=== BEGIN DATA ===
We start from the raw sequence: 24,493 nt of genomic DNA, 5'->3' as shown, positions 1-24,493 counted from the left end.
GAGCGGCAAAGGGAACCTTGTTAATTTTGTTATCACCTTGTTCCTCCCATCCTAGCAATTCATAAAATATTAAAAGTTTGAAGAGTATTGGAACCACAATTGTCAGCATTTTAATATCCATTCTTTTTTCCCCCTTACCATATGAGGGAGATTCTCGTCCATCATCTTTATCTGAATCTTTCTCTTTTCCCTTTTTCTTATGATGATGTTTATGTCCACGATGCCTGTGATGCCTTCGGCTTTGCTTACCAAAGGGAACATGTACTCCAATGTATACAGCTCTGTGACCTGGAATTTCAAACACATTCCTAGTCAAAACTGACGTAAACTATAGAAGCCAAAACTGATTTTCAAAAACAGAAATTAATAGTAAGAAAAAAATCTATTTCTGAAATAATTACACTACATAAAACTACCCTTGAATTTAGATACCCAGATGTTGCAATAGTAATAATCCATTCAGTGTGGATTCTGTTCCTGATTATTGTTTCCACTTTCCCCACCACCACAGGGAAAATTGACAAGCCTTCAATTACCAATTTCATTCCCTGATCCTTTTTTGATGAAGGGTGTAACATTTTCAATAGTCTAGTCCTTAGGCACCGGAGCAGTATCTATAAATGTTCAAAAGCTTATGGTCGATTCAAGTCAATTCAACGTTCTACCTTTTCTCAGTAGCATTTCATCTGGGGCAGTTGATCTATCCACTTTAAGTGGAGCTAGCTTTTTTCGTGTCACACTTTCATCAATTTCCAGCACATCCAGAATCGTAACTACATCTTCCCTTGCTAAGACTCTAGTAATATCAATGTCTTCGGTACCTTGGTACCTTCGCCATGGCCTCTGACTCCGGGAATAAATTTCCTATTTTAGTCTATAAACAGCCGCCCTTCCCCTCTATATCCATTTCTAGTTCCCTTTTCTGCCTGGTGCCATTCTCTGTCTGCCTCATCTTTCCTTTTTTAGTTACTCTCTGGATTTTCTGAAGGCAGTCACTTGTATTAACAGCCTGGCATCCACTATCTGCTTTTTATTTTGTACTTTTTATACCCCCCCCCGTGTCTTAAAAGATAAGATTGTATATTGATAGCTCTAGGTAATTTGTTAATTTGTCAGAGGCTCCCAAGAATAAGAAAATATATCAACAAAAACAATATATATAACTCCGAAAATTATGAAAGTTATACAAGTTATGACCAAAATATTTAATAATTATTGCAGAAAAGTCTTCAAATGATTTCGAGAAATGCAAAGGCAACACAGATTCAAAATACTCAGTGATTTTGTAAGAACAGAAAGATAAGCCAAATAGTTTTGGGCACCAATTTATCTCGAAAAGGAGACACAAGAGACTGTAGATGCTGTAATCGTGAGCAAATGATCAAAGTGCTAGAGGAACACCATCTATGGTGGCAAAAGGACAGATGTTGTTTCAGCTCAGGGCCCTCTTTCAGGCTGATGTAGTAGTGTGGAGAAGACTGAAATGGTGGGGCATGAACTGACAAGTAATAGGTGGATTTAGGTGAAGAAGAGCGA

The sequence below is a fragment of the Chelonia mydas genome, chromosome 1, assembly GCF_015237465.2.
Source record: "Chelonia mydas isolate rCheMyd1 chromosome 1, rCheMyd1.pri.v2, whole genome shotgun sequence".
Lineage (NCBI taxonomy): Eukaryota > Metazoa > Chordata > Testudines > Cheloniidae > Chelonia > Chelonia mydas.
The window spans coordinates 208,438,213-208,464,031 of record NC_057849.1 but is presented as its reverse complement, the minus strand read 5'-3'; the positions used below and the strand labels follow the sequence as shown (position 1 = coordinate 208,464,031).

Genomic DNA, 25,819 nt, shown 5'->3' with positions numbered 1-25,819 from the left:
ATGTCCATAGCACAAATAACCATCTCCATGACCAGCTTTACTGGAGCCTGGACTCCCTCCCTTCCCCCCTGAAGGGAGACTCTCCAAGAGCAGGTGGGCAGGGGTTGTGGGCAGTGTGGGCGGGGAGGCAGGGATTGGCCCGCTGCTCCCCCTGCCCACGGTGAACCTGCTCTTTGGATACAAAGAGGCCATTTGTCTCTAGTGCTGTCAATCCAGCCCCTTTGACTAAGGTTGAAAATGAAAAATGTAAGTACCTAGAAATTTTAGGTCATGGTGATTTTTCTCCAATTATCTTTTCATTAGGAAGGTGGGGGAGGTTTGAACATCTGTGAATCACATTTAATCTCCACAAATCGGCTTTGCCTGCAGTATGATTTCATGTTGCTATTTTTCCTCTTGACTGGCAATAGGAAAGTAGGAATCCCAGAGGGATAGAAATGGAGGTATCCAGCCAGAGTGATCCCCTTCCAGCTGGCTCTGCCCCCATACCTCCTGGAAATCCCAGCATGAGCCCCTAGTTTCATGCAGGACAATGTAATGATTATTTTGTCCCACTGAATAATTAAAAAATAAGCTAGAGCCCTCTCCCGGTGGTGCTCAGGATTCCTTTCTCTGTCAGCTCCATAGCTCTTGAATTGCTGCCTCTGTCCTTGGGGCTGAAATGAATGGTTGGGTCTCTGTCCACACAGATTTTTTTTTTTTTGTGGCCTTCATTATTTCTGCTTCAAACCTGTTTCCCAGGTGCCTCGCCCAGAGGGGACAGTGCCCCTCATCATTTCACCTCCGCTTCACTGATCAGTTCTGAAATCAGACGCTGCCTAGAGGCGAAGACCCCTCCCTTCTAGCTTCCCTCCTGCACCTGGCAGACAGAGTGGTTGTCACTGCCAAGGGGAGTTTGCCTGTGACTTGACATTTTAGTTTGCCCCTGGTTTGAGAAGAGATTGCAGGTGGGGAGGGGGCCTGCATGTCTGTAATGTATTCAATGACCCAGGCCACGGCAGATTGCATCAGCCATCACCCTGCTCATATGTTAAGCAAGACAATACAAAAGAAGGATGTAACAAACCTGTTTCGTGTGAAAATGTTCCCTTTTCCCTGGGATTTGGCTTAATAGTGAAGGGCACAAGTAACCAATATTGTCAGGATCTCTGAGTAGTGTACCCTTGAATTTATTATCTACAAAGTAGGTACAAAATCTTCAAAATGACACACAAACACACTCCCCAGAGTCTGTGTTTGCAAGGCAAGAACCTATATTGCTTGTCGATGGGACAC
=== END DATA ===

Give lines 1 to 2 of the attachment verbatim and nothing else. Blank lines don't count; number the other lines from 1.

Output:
We start from the raw sequence: 24,493 nt of genomic DNA, 5'->3' as shown, positions 1-24,493 counted from the left end.
GAGCGGCAAAGGGAACCTTGTTAATTTTGTTATCACCTTGTTCCTCCCATCCTAGCAATTCATAAAATATTAAAAGTTTGAAGAGTATTGGAACCACAATTGTCAGCATTTTAATATCCATTCTTTTTTCCCCCTTACCATATGAGGGAGATTCTCGTCCATCATCTTTATCTGAATCTTTCTCTTTTCCCTTTTTCTTATGATGATGTTTATGTCCACGATGCCTGTGATGCCTTCGGCTTTGCTTACCAAAGGGAACATGTACTCCAATGTATACAGCTCTGTGACCTGGAATTTCAAACACATTCCTAGTCAAAACTGACGTAAACTATAGAAGCCAAAACTGATTTTCAAAAACAGAAATTAATAGTAAGAAAAAAATCTATTTCTGAAATAATTACACTACATAAAACTACCCTTGAATTTAGATACCCAGATGTTGCAATAGTAATAATCCATTCAGTGTGGATTCTGTTCCTGATTATTGTTTCCACTTTCCCCACCACCACAGGGAAAATTGACAAGCCTTCAATTACCAATTTCATTCCCTGATCCTTTTTTGATGAAGGGTGTAACATTTTCAATAGTCTAGTCCTTAGGCACCGGAGCAGTATCTATAAATGTTCAAAAGCTTATGGTCGATTCAAGTCAATTCAACGTTCTACCTTTTCTCAGTAGCATTTCATCTGGGGCAGTTGATCTATCCACTTTAAGTGGAGCTAGCTTTTTTCGTGTCACACTTTCATCAATTTCCAGCACATCCAGAATCGTAACTACATCTTCCCTTGCTAAGACTCTAGTAATATCAATGTCTTCGGTACCTTGGTACCTTCGCCATGGCCTCTGACTCCGGGAATAAATTTCCTATTTTAGTCTATAAACAGCCGCCCTTCCCCTCTATATCCATTTCTAGTTCCCTTTTCTGCCTGGTGCCATTCTCTGTCTGCCTCATCTTTCCTTTTTTAGTTACTCTCTGGATTTTCTGAAGGCAGTCACTTGTATTAACAGCCTGGCATCCACTATCTGCTTTTTATTTTGTACTTTTTATACCCCCCCCCGTGTCTTAAAAGATAAGATTGTATATTGATAGCTCTAGGTAATTTGTTAATTTGTCAGAGGCTCCCAAGAATAAGAAAATATATCAACAAAAACAATATATATAACTCCGAAAATTATGAAAGTTATACAAGTTATGACCAAAATATTTAATAATTATTGCAGAAAAGTCTTCAAATGATTTCGAGAAATGCAAAGGCAACACAGATTCAAAATACTCAGTGATTTTGTAAGAACAGAAAGATAAGCCAAATAGTTTTGGGCACCAATTTATCTCGAAAAGGAGACACAAGAGACTGTAGATGCTGTAATCGTGAGCAAATGATCAAAGTGCTAGAGGAACACCATCTATGGTGGCAAAAGGACAGATGTTGTTTCAGCTCAGGGCCCTCTTTCAGGCTGATGTAGTAGTGTGGAGAAGACTGAAATGGTGGGGCATGAACTGACAAGTAATAGGTGGATTTAGGTGAAGAAGAGCGA